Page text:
Reclining Bobs, 2013, Granulare murrini glass, cut, polished, and assembled, 22 x 42 x 24 cm, Latrobe Regional Gallery Collection, purchased 2014.
2. Bailey’s of Glenrowan, 1982, Two glass bottles, 19 x 13 x 13 cm, Latrobe Regional Gallery Collection, gift of Tony Hanning, 2002.
3. Pink and Grey Fishing Float, n.d. Blown glass, 10 x 33 cm, Latrobe Regional Gallery Collection, gift of Mrs June Riviere, 2000.



Nick Mount is one of several students who followed in the footsteps of Robin Wallace-Crabbe, coming from Adelaide to Gippsland in 1972, where he lived and worked until 1984. During that time, Mount developed a close relationship with Tony Hanning, with whom he later established Budgeree Glass, the first hot-glass studio in Victoria.

Mount’s practice has been influenced by American glass artist Richard Marquis, who came to Australia in the 1970s and demonstrated glassblowing. At this time, Mount was employed as Marquis’ assistant.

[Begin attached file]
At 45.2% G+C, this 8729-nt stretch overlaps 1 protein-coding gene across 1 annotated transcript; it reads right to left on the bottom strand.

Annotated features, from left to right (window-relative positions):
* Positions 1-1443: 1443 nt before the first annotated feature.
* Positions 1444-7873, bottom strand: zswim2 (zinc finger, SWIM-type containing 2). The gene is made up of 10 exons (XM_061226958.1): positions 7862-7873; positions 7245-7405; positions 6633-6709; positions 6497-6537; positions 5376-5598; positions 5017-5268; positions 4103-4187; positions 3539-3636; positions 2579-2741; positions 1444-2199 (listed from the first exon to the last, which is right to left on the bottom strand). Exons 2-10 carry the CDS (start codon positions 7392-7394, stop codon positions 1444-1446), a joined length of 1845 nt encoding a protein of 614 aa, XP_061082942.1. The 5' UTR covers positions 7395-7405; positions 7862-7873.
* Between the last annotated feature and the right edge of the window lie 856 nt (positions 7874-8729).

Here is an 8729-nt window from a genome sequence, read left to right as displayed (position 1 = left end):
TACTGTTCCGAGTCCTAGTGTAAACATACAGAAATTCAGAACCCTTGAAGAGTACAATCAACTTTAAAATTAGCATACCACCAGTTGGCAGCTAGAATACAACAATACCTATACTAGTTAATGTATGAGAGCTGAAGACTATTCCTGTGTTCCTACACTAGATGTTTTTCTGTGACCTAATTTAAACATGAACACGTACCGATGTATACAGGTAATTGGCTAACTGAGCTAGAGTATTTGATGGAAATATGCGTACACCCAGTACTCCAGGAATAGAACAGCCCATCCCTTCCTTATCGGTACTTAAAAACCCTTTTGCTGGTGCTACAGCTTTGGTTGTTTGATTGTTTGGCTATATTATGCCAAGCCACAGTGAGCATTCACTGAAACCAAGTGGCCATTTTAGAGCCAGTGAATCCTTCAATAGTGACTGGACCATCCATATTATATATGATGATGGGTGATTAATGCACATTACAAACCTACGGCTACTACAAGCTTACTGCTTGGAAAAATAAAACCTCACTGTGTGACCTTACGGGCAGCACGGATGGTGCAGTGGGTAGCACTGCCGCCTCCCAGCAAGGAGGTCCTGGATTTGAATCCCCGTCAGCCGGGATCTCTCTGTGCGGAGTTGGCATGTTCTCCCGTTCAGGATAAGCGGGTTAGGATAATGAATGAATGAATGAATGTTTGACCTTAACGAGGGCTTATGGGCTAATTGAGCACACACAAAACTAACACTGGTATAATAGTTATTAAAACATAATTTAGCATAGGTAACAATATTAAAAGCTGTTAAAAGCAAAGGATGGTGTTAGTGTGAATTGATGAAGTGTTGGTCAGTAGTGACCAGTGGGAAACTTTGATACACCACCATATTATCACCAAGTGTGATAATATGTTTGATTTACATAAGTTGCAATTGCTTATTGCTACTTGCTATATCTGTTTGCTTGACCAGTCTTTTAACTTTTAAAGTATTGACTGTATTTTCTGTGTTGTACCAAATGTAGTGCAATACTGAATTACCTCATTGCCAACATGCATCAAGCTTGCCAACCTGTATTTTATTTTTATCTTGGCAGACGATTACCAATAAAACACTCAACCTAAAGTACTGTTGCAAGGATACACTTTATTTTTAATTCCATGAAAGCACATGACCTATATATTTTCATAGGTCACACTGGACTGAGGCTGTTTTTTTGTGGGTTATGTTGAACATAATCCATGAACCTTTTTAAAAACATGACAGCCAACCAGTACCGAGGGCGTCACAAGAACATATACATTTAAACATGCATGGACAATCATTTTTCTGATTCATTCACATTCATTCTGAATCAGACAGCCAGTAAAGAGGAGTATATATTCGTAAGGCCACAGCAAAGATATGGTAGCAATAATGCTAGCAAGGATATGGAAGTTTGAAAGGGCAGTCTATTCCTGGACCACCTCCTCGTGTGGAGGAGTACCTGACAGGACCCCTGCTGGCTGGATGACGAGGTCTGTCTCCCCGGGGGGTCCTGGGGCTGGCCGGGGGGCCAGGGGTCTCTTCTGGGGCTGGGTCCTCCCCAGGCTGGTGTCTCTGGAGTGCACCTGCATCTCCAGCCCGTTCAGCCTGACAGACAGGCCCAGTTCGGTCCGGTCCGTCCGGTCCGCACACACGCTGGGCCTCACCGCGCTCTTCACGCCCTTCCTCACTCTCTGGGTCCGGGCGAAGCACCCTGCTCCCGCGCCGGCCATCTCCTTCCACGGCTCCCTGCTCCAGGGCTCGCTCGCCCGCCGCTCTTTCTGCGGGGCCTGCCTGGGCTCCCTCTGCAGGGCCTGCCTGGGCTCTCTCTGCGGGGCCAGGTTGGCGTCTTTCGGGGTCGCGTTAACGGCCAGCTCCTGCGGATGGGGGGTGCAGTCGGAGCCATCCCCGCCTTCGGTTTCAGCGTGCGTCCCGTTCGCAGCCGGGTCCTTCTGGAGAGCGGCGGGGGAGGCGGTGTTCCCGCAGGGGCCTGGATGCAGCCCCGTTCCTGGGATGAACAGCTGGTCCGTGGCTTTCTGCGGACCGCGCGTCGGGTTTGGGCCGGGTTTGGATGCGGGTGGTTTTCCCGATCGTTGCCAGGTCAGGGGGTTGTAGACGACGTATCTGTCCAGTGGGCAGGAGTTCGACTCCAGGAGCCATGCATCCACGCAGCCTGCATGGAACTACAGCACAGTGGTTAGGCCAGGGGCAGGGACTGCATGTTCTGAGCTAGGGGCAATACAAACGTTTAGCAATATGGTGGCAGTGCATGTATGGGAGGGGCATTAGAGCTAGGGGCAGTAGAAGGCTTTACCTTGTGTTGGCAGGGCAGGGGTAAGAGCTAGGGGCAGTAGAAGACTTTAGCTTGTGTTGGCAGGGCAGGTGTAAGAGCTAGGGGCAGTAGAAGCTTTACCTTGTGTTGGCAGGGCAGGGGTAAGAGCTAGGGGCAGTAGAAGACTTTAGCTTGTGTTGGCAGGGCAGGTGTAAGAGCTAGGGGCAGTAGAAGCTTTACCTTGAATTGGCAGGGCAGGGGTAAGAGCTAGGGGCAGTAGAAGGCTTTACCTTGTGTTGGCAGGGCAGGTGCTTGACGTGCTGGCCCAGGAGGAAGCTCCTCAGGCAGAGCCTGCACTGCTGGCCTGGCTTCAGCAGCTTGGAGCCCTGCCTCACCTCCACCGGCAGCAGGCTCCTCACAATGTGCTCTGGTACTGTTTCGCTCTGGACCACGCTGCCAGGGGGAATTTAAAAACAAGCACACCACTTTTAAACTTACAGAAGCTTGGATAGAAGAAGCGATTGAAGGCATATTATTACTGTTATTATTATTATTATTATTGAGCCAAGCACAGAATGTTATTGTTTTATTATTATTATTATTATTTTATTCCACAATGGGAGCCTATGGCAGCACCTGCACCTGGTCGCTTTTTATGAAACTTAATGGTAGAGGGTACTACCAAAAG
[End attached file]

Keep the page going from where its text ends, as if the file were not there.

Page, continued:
The unique qualities to glass – its incandescent colour and exchange with light, its brittleness, its lustre and decorative nature – are the essence of Mount’s explorations with glass, presented through considered design and bulbous sculptural forms.
Using commonplace objects as a starting point, Mount draws out the beauty and simplicity in these forms. Behind the simplicity in Mount’s work is the complexity of the process, capturing a sense of repose, as in Reclining Bobs, with the elongated, orbicular forms resting on the cushion. One work from a series of floats, Pink and Grey Fishing Float, is part of an exploration earlier on his practice where Mount sectioned and reassembled several blown components of different colours to create enclosed forms with precision in technique.

Nick Mount is represented through many private and public collections across the country, including the National Gallery of Australia. Since gaining international recognition as a leading glass artist, his work is also shown frequently throughout Europe, the United States and Japan.